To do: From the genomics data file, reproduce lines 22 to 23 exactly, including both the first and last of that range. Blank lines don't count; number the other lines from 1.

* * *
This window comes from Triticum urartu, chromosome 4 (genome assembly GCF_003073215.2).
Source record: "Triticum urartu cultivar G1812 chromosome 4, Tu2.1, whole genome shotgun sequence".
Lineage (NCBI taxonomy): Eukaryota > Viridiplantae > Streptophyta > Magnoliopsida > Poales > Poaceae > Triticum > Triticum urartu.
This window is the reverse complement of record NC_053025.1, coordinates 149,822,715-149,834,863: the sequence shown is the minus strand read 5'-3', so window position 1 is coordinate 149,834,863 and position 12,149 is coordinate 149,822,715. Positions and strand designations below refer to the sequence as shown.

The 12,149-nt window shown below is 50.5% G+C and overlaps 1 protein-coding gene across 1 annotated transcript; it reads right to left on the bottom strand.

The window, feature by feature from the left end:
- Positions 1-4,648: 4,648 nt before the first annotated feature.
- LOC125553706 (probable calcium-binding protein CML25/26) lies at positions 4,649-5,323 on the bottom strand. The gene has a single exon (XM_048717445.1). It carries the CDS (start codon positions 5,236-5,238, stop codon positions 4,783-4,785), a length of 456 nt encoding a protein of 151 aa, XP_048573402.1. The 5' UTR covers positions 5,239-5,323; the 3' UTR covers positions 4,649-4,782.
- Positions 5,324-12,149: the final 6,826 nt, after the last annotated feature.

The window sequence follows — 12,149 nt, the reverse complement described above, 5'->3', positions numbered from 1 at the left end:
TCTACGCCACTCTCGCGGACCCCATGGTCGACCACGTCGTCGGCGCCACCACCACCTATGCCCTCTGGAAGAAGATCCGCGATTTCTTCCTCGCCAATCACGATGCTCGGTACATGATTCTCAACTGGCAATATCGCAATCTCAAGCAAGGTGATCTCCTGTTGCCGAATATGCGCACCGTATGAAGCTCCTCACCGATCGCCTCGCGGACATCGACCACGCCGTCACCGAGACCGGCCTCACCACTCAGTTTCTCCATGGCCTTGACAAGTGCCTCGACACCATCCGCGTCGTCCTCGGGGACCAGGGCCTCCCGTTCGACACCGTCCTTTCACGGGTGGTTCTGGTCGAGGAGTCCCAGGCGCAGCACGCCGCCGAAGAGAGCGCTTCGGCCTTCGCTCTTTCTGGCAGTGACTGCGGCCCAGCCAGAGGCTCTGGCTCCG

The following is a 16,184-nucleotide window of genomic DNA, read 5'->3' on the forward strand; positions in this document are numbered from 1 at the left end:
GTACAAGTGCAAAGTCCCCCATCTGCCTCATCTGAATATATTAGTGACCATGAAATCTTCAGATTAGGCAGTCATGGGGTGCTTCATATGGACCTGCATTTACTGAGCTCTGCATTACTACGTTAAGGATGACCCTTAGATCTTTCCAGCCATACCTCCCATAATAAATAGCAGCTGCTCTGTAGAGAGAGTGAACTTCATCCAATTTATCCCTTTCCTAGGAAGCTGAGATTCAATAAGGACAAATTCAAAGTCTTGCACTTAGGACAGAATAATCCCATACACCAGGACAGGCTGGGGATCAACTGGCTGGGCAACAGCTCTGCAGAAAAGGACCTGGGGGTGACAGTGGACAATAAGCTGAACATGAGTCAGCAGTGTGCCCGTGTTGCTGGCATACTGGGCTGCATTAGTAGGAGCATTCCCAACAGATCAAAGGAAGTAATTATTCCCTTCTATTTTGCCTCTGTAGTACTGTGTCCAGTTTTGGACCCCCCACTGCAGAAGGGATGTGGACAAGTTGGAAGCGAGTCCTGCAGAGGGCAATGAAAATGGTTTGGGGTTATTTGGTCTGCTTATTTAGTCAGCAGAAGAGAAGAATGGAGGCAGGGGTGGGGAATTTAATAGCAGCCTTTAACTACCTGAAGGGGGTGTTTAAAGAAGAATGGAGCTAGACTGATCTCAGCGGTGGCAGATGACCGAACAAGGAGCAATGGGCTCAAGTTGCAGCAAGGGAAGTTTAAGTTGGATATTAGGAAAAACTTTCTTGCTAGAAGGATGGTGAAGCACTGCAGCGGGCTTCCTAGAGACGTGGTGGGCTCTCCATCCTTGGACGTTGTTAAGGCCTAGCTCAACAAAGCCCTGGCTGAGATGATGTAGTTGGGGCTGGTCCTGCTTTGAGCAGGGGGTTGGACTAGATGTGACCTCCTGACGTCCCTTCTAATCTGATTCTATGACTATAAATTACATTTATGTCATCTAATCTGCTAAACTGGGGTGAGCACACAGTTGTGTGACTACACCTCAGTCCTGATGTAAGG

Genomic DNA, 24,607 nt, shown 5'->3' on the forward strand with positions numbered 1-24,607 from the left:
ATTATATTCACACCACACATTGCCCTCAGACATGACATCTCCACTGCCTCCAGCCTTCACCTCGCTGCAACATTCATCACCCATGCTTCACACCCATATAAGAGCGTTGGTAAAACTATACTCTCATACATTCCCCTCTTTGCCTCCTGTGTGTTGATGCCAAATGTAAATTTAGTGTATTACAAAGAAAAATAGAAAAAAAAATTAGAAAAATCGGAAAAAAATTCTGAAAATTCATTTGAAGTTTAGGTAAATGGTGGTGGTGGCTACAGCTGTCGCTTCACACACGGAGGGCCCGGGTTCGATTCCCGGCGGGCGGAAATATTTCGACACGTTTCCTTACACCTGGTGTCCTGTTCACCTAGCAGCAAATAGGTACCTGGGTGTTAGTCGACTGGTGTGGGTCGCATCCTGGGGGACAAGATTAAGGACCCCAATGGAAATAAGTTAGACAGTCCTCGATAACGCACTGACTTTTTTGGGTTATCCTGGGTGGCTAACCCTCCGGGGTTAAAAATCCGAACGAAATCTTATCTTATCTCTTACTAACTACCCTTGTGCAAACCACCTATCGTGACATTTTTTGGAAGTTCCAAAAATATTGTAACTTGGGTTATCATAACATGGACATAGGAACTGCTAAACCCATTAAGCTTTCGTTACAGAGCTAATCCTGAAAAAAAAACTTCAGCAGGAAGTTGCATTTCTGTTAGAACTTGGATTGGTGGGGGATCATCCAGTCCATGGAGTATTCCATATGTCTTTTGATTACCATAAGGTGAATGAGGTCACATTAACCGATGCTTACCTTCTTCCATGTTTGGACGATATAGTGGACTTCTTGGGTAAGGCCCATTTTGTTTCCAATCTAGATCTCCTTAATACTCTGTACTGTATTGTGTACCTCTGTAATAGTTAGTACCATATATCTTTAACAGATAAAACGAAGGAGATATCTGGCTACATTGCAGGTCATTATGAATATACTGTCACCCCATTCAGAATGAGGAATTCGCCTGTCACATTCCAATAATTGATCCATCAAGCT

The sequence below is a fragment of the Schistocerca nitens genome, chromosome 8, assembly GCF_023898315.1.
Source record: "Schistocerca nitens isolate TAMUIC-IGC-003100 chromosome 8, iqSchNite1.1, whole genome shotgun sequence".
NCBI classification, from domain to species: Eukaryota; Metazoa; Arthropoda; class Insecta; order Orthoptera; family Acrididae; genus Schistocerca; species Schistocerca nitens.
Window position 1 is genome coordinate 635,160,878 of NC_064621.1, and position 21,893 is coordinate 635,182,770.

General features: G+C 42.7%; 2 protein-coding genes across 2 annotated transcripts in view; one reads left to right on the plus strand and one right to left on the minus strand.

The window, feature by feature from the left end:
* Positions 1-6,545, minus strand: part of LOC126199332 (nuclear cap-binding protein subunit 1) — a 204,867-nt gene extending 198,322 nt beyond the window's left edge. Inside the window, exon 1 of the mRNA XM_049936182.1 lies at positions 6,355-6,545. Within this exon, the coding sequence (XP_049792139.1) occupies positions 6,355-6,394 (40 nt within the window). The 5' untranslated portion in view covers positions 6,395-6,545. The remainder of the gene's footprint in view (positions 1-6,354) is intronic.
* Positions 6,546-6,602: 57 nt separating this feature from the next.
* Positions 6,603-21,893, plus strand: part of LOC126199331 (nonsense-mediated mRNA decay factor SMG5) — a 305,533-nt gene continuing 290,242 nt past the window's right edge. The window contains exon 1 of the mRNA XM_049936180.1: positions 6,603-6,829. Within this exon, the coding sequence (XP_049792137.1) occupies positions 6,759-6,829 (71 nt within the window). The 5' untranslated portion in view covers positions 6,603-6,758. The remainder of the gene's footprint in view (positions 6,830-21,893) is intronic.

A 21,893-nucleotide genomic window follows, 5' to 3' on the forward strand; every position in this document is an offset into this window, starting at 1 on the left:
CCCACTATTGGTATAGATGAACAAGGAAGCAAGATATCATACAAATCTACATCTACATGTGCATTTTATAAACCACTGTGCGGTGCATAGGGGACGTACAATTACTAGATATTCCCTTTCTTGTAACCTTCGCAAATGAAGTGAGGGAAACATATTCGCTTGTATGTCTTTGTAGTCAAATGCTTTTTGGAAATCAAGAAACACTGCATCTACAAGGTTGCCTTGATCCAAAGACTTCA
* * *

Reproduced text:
* Positions 1-6,545, minus strand: part of LOC126199332 (nuclear cap-binding protein subunit 1) — a 204,867-nt gene extending 198,322 nt beyond the window's left edge. Inside the window, exon 1 of the mRNA XM_049936182.1 lies at positions 6,355-6,545. Within this exon, the coding sequence (XP_049792139.1) occupies positions 6,355-6,394 (40 nt within the window). The 5' untranslated portion in view covers positions 6,395-6,545. The remainder of the gene's footprint in view (positions 1-6,354) is intronic.
* Positions 6,546-6,602: 57 nt separating this feature from the next.